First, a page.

July 2009 was also full of preparation to send Kelsey, my youngest daughter, off to college. She was preparing to join the Gator Nation at The University of Florida (UF) in August, 2009.  In retrospect, July 2009 was the last month that we were all in the same house as a family unit and yet excitement for the girls future was the focus.

Kelsey at UF Orientation...Go Gators!
Kelsey at UF Orientation…Go Gators!

Radiation

I met with the radiologist who was also a female doctor along with all the doctors on my team. As she reviewed my chart, she said something along the lines of…you should do well. You had a ‘complete response to chemo’ to which I replied, “I call it my miracle”.  She smiled politely and went on to tell me that’s when the chemotherapy completely attacks the cancer cells.  Then we discussed the radiation plan.  I would have 35 rounds of radiation. That ends up to be 7 weeks, 5 times a week, give or take a holiday with the center closed.

I was scheduled for radiotherapy.  At that appointment I got two small pencil dot tatoos.  Those markings would be used to line me up under the machine so that the radiation would most effectively target the right area. The next day, I came back for a walk-through so that the technicians could set the machines and the following day radiation began.  I will admit that I was scared but as I drove there and laid there, I prayed continuously that it would work.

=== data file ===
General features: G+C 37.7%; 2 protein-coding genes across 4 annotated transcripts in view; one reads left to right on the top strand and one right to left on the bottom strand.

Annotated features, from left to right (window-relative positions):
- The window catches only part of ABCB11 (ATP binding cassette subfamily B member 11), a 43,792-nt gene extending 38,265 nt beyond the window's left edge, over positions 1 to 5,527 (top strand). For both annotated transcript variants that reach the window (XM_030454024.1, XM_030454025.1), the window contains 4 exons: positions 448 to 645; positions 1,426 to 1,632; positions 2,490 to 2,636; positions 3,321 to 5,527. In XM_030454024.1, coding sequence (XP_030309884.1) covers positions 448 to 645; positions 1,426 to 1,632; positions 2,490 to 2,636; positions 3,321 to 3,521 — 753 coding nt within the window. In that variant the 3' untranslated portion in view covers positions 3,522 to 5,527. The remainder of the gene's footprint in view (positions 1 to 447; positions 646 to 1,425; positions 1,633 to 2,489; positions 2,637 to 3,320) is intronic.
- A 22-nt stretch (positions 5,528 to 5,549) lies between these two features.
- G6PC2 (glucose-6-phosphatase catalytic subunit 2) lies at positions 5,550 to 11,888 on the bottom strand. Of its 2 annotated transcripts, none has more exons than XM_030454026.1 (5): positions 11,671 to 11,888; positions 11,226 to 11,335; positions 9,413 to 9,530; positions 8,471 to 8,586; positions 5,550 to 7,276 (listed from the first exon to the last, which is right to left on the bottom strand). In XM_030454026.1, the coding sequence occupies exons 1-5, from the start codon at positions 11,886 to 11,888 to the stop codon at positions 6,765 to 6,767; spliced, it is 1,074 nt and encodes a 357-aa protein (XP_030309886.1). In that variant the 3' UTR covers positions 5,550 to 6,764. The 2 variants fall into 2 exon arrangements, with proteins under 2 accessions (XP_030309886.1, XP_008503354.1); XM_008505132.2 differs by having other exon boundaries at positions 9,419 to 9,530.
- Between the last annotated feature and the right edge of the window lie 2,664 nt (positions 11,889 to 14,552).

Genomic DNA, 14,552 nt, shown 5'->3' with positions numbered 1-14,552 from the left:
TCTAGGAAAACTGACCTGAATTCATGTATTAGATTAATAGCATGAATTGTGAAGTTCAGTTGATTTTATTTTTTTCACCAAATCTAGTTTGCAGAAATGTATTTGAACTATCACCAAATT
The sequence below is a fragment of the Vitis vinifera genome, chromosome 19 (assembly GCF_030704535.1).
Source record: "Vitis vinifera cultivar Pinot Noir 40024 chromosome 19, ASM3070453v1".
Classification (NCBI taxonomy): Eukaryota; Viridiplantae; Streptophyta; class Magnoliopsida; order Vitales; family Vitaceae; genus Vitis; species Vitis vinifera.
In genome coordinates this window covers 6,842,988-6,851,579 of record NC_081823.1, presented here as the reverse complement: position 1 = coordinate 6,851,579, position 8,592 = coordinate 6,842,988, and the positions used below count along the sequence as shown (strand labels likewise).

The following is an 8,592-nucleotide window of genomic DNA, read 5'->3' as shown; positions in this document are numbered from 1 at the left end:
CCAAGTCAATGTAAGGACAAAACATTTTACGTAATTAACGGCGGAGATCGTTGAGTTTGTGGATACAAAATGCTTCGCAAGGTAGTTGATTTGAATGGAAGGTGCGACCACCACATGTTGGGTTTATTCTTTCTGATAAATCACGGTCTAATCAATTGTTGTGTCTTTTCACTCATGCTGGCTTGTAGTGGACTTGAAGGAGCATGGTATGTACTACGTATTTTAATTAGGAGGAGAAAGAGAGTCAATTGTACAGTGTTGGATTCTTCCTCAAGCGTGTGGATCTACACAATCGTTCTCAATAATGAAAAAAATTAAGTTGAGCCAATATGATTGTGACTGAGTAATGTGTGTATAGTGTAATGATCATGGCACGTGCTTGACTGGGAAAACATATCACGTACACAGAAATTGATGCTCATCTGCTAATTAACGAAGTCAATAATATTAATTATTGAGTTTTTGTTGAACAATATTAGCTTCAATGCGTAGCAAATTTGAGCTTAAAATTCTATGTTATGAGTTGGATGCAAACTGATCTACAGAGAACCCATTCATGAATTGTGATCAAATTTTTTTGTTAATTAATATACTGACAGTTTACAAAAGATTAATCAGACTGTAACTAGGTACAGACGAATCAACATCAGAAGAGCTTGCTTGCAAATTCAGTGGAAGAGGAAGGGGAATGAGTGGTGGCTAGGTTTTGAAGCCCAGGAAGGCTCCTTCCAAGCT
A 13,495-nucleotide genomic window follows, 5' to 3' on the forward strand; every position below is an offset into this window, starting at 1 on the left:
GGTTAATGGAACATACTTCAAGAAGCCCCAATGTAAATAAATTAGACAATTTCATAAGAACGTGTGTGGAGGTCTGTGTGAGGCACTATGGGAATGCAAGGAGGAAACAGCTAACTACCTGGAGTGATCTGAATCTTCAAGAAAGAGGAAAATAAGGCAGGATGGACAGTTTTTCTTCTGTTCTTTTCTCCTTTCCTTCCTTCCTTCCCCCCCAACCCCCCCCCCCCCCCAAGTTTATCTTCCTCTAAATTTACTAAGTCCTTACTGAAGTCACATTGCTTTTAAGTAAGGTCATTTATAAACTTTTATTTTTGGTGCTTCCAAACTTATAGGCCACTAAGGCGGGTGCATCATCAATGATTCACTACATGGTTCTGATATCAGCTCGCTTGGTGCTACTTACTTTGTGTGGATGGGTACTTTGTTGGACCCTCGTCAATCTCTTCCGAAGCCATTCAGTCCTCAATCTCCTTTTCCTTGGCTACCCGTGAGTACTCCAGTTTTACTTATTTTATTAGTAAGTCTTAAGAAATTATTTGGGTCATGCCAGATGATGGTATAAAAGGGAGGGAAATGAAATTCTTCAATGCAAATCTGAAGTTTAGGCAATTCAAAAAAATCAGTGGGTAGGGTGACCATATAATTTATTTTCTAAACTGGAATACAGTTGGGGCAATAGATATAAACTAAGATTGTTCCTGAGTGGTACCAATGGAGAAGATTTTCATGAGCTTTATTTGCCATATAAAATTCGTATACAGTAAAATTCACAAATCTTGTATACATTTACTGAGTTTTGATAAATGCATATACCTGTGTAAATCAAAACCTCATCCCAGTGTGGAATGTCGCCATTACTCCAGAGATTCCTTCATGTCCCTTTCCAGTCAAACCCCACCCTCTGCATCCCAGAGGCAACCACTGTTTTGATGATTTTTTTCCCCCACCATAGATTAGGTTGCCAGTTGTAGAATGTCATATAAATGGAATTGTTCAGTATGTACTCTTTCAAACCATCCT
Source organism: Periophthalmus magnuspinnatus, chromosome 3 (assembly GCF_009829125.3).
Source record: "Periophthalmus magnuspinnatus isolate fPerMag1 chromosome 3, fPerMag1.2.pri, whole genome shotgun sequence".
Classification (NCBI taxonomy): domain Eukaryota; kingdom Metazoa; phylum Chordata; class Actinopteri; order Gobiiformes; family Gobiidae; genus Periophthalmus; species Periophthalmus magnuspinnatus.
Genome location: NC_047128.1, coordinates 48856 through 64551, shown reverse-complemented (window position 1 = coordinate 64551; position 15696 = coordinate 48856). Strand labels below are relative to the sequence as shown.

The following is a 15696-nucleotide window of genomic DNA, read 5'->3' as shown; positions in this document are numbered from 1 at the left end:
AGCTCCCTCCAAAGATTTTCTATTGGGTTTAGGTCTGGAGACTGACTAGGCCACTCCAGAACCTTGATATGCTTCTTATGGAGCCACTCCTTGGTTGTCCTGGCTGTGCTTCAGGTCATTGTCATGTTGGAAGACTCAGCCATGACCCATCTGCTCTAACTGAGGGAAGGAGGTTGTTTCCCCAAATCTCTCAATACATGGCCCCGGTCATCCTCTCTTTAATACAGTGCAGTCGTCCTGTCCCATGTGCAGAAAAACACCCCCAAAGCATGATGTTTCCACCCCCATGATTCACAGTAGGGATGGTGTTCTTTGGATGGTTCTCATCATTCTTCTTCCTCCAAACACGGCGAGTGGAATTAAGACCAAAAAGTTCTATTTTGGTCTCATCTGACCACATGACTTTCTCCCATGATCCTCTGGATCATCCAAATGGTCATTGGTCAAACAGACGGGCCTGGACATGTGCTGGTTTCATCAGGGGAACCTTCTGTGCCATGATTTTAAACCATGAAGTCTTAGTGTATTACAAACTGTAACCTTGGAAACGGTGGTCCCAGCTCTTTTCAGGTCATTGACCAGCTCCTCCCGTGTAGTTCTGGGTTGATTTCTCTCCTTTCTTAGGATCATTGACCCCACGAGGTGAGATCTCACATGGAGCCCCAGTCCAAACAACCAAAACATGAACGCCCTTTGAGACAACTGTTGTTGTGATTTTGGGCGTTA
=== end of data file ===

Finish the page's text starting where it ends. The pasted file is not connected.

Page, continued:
Once the preliminary visits were completed, it took me longer to drive there than it did to receive the treatment.  I was back at work and the Cancer Center scheduled me at 6 AM or 6 PM. I drove myself to and from radiation.  If it was the early morning appointment, I went straight to work from radiation.  I would joke every now and then that I was ‘glowing’ to ease the awkwardness in the office. When I was about 3/4 into treatment, I started to get sensitive skin but they gave me some cream and it was not a significant problem. I was a little tired but as a school administrator in August and September, it is expected.  I could not differentiate if it was caused by radiation.  I just kept going…one day at a time.